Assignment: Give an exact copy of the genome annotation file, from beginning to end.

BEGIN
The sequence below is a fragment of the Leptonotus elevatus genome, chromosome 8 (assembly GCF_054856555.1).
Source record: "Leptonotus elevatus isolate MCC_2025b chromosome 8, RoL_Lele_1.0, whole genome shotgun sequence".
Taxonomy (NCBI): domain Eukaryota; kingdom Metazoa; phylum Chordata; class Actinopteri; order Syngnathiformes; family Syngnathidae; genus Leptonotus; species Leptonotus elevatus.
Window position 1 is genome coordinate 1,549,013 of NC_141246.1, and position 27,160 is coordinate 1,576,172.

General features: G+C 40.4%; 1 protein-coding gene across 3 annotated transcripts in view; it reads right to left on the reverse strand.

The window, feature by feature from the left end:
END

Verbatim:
The sequence below is a fragment of the Leptonotus elevatus genome, chromosome 8 (assembly GCF_054856555.1).
Source record: "Leptonotus elevatus isolate MCC_2025b chromosome 8, RoL_Lele_1.0, whole genome shotgun sequence".
Taxonomy (NCBI): domain Eukaryota; kingdom Metazoa; phylum Chordata; class Actinopteri; order Syngnathiformes; family Syngnathidae; genus Leptonotus; species Leptonotus elevatus.
Window position 1 is genome coordinate 1,549,013 of NC_141246.1, and position 27,160 is coordinate 1,576,172.

General features: G+C 40.4%; 1 protein-coding gene across 3 annotated transcripts in view; it reads right to left on the reverse strand.

The window, feature by feature from the left end: